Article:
Torrential thunderstorms and close calls with tornadoes rocked Cincinnati this past week. Unfortunately, the skies are once again deep blue with a spattering of fluffy white clouds. As such, I felt it appropriate to upload an album which brings us back to the good old times of flash floods and hydroplaning on Route 50’s blind bend outside of Turkey Bottom. Rainbabies and splishsplashers alike, please enjoy a “Totally New Concept In Sound.”
I also felt that this is a good album to showcase what exactly vinyl ripping programs like Audacity can do to help remove the clicks and pops from well-loved discs. I bought this album at Shake-It Records for $1.99. It’s seen its share of turntables and accrued a king’s ransom of grime and scuffs over the past 36 years. Disc 4’s slutty past makes it a perfect candidate for my celebrity makeover.
The first step I always take with dirty, naughty little discs is to give them a nice bath using a synthetic fiber paint brush, mild dish or hand soap and lukewarm water. I make a soapy water solution in a small bowl and apply it heartily to the brush. Then, I use said brush to gently scrub the disc in the direction of the grooves. I take as much care not to scrub too hard and add anymore scratches. Next, rinse thoroughly. Finally, I dry it all off with a microfiber hand mitt I bought from Big Lots. Don’t waste your money on magic disc solvents, my friends. It will only lead to heartache.
Next, I pop the bad boy on the SL-10 and record. There’s a whole lot of hulabaloo that happens here but I’m going to keep that private. Some secrets are just too delicious.
Once the slippery, exhausted digital copy gets onto Audacity I take a listen and look-see to see how many of the violent offenders remain. Here’s a visual of what the sound signature of this disc’s second side looks like fresh off the spinner.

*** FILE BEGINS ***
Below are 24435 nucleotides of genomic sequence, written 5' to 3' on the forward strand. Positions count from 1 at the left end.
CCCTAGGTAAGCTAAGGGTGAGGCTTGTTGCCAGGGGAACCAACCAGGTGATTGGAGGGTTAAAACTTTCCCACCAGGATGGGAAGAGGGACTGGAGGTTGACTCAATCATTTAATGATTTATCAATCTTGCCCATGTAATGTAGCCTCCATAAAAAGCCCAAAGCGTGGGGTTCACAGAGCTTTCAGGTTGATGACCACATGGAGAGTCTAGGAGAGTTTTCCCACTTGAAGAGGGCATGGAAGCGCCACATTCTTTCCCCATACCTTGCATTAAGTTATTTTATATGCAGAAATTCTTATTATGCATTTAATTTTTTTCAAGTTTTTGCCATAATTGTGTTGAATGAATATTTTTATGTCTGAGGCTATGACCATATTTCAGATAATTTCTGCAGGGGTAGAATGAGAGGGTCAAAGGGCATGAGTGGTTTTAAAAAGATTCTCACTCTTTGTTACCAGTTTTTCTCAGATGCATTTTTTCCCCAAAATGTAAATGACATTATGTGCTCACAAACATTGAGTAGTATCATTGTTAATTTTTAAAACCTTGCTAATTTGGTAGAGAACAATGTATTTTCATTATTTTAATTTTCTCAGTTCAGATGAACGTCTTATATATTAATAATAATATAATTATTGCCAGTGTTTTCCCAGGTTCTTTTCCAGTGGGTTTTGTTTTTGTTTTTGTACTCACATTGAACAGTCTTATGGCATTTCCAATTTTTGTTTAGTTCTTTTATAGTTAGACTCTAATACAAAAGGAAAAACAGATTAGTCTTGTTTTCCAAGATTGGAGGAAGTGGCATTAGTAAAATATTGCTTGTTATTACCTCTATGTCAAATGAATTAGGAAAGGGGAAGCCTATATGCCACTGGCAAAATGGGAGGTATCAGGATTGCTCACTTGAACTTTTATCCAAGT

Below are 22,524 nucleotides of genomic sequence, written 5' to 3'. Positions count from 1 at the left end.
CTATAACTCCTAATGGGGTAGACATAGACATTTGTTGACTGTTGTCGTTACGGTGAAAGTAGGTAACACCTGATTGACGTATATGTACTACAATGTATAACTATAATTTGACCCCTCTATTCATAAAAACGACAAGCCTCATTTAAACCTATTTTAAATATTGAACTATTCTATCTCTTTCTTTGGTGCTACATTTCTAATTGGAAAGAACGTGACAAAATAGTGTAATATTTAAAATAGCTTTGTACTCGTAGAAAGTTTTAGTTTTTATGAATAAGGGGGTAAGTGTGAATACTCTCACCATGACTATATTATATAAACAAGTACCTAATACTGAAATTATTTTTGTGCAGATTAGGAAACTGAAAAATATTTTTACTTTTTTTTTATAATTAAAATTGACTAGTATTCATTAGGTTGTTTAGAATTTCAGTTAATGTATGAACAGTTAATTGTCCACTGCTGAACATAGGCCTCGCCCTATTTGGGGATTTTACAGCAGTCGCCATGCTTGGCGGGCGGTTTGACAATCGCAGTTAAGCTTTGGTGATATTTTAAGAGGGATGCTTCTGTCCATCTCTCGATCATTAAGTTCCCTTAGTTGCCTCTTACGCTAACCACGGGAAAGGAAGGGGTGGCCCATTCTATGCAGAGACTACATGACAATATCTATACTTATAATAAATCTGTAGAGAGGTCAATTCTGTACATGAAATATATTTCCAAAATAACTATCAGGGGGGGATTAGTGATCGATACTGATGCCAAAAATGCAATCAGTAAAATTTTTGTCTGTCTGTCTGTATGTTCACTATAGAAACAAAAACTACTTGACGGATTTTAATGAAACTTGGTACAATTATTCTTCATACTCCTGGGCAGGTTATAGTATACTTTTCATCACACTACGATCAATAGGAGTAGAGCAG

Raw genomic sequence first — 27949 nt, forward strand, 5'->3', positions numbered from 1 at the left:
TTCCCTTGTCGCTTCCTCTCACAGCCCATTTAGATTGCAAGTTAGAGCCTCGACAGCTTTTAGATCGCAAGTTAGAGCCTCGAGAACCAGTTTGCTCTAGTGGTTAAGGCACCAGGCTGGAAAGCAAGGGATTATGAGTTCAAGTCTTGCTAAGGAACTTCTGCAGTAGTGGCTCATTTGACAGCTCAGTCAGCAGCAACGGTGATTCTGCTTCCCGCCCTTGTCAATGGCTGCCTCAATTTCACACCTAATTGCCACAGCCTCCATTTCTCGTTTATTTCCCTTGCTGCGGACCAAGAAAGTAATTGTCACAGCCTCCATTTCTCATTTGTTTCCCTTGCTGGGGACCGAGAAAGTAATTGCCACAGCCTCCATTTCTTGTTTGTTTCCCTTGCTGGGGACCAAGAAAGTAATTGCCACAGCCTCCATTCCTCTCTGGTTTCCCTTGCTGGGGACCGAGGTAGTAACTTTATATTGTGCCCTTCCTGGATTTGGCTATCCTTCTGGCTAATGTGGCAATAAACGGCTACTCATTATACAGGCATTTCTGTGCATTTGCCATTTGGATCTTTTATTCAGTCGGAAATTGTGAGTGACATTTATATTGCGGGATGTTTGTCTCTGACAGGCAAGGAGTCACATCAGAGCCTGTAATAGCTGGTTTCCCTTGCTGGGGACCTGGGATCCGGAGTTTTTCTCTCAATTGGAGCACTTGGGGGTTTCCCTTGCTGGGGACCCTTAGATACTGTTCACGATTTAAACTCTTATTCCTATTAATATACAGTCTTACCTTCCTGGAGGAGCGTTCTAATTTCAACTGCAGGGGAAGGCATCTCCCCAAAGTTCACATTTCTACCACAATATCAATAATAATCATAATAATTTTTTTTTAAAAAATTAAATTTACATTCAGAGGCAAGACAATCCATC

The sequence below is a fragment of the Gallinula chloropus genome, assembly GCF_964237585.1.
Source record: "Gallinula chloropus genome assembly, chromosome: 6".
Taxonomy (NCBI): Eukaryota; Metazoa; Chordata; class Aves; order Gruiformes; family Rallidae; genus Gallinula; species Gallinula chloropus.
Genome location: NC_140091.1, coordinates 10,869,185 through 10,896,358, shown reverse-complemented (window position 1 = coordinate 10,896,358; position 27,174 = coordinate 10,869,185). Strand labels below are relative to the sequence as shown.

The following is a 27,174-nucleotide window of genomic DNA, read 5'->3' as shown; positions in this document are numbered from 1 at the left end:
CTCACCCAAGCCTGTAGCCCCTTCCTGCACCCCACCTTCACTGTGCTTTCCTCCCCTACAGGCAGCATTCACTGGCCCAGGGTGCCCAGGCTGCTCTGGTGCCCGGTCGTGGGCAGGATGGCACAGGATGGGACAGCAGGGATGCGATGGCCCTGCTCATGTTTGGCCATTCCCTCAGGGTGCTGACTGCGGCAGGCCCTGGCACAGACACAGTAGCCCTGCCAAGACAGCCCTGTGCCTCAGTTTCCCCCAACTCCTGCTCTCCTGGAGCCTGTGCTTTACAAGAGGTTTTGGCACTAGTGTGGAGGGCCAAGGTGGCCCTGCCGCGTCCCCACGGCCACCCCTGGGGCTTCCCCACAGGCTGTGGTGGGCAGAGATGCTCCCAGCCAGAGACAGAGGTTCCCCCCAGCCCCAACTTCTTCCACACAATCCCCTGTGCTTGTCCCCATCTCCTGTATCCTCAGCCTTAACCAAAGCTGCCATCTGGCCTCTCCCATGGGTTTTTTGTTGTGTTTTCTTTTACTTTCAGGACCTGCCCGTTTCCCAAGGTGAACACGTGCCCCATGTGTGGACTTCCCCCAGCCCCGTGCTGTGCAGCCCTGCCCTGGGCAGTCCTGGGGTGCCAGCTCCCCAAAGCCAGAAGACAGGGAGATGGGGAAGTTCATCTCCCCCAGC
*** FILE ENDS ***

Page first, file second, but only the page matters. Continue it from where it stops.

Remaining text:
What happens next is a bit of voodoo magic. There’s a little de-clicking mechanism on Audacity that takes most of the fuzz out of records. The only catch is that if you set the parameters too aggressively on the de-click it will take some of the fidelity out of your recording. So, you have to balance what you find acceptable with clicks and what sound you’re willing to lose in order to have a clean disc.
I’ve been through a fair amount of de-clicking sessions and think I’ve found a pretty decent balance between cleanliness and bangin’ sound. Here’s a pic of the sound signature Side 2 has after going through the Audacity de-click process.
You’ll notice that there are still a few spikes on the register, especially toward the end. Even using the most ferocious setting on the de-click tool some little blips will always be present from the original record. In most cases they look much worse on the visualization than they sound when listening. It’s really all subjective; some will say you should leave every click because it keeps the soul of the record. Others demand you clean that shit up…it’s gross and you’re going to stain the carpet.
I like to go on a case by case basis on when I should “fix” a disc and how many pops I like to remove. Usually I find that the discs I want to clean up the most benefit the least from using the Audacity software. That’s just how things work sometimes.
There’s a lot I’m leaving out here about the actual conversion process but I just wanted to basically show that it’s somewhat possible to clean up your soiled discs. But don’t get your hopes up about removing the effects of that killer scratch from your Doobie Brothers album. You shouldn’t have gotten drunk and started throwing license plates around in the first place, idiot.
|A||The Psychologically Ultimate Thunderstorm||Running Time: 30:54|
|B||Gentle Rain In A Pine Forest (Synthetic Silence)||Running Time: 35:28|